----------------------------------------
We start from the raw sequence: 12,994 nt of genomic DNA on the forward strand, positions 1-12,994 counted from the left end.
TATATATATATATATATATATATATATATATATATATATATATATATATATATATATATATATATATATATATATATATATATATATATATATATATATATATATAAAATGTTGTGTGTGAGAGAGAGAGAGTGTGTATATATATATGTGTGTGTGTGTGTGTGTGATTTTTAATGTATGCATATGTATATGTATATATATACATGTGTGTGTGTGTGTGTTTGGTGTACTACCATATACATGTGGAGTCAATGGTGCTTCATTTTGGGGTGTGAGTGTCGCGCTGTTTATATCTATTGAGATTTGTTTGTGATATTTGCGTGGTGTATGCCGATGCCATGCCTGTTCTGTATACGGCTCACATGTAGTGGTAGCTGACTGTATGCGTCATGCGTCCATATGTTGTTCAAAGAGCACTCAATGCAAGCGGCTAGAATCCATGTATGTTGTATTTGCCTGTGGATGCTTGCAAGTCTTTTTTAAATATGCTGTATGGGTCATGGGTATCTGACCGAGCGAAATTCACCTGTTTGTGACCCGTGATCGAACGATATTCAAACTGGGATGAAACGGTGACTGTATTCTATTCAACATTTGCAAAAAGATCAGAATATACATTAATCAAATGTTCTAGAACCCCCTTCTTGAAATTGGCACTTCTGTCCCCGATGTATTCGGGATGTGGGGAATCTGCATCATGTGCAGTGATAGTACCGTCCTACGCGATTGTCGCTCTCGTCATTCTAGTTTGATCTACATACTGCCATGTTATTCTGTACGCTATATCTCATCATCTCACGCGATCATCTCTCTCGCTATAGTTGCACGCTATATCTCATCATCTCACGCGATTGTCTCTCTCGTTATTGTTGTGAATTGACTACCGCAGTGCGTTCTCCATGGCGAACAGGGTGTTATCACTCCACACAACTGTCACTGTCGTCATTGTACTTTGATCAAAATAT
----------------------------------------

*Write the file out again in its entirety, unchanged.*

We start from the raw sequence: 12,994 nt of genomic DNA on the forward strand, positions 1-12,994 counted from the left end.
TATATATATATATATATATATATATATATATATATATATATATATATATATATATATATATATATATATATATATATATATATATATATATATATATATATATATAAAATGTTGTGTGTGAGAGAGAGAGAGTGTGTATATATATATGTGTGTGTGTGTGTGTGTGATTTTTAATGTATGCATATGTATATGTATATATATACATGTGTGTGTGTGTGTGTTTGGTGTACTACCATATACATGTGGAGTCAATGGTGCTTCATTTTGGGGTGTGAGTGTCGCGCTGTTTATATCTATTGAGATTTGTTTGTGATATTTGCGTGGTGTATGCCGATGCCATGCCTGTTCTGTATACGGCTCACATGTAGTGGTAGCTGACTGTATGCGTCATGCGTCCATATGTTGTTCAAAGAGCACTCAATGCAAGCGGCTAGAATCCATGTATGTTGTATTTGCCTGTGGATGCTTGCAAGTCTTTTTTAAATATGCTGTATGGGTCATGGGTATCTGACCGAGCGAAATTCACCTGTTTGTGACCCGTGATCGAACGATATTCAAACTGGGATGAAACGGTGACTGTATTCTATTCAACATTTGCAAAAAGATCAGAATATACATTAATCAAATGTTCTAGAACCCCCTTCTTGAAATTGGCACTTCTGTCCCCGATGTATTCGGGATGTGGGGAATCTGCATCATGTGCAGTGATAGTACCGTCCTACGCGATTGTCGCTCTCGTCATTCTAGTTTGATCTACATACTGCCATGTTATTCTGTACGCTATATCTCATCATCTCACGCGATCATCTCTCTCGCTATAGTTGCACGCTATATCTCATCATCTCACGCGATTGTCTCTCTCGTTATTGTTGTGAATTGACTACCGCAGTGCGTTCTCCATGGCGAACAGGGTGTTATCACTCCACACAACTGTCACTGTCGTCATTGTACTTTGATCAAAATAT